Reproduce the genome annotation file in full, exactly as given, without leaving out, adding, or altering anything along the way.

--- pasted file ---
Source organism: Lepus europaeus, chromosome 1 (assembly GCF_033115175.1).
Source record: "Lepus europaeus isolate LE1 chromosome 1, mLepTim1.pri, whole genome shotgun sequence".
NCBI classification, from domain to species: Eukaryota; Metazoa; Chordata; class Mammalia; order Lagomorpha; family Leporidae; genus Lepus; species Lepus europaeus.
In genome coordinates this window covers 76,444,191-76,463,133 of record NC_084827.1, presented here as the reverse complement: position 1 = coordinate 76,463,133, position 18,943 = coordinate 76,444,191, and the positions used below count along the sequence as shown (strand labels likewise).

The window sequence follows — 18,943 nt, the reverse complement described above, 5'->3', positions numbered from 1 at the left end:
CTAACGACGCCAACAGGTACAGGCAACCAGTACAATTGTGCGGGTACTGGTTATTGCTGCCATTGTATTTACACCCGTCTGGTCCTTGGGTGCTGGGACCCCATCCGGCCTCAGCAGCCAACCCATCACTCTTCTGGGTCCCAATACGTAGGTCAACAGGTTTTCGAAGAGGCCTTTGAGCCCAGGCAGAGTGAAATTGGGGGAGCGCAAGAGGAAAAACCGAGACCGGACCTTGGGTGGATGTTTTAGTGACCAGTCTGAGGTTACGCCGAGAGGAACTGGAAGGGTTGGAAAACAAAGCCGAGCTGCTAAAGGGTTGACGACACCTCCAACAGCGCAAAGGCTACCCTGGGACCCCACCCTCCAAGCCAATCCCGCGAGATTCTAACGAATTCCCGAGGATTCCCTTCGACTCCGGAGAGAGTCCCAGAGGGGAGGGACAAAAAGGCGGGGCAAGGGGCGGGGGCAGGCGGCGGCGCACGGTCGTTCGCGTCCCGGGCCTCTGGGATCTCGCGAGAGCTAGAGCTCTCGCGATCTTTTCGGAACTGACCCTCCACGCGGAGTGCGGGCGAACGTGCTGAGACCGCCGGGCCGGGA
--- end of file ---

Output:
Source organism: Lepus europaeus, chromosome 1 (assembly GCF_033115175.1).
Source record: "Lepus europaeus isolate LE1 chromosome 1, mLepTim1.pri, whole genome shotgun sequence".
NCBI classification, from domain to species: Eukaryota; Metazoa; Chordata; class Mammalia; order Lagomorpha; family Leporidae; genus Lepus; species Lepus europaeus.
In genome coordinates this window covers 76,444,191-76,463,133 of record NC_084827.1, presented here as the reverse complement: position 1 = coordinate 76,463,133, position 18,943 = coordinate 76,444,191, and the positions used below count along the sequence as shown (strand labels likewise).

The window sequence follows — 18,943 nt, the reverse complement described above, 5'->3', positions numbered from 1 at the left end:
CTAACGACGCCAACAGGTACAGGCAACCAGTACAATTGTGCGGGTACTGGTTATTGCTGCCATTGTATTTACACCCGTCTGGTCCTTGGGTGCTGGGACCCCATCCGGCCTCAGCAGCCAACCCATCACTCTTCTGGGTCCCAATACGTAGGTCAACAGGTTTTCGAAGAGGCCTTTGAGCCCAGGCAGAGTGAAATTGGGGGAGCGCAAGAGGAAAAACCGAGACCGGACCTTGGGTGGATGTTTTAGTGACCAGTCTGAGGTTACGCCGAGAGGAACTGGAAGGGTTGGAAAACAAAGCCGAGCTGCTAAAGGGTTGACGACACCTCCAACAGCGCAAAGGCTACCCTGGGACCCCACCCTCCAAGCCAATCCCGCGAGATTCTAACGAATTCCCGAGGATTCCCTTCGACTCCGGAGAGAGTCCCAGAGGGGAGGGACAAAAAGGCGGGGCAAGGGGCGGGGGCAGGCGGCGGCGCACGGTCGTTCGCGTCCCGGGCCTCTGGGATCTCGCGAGAGCTAGAGCTCTCGCGATCTTTTCGGAACTGACCCTCCACGCGGAGTGCGGGCGAACGTGCTGAGACCGCCGGGCCGGGA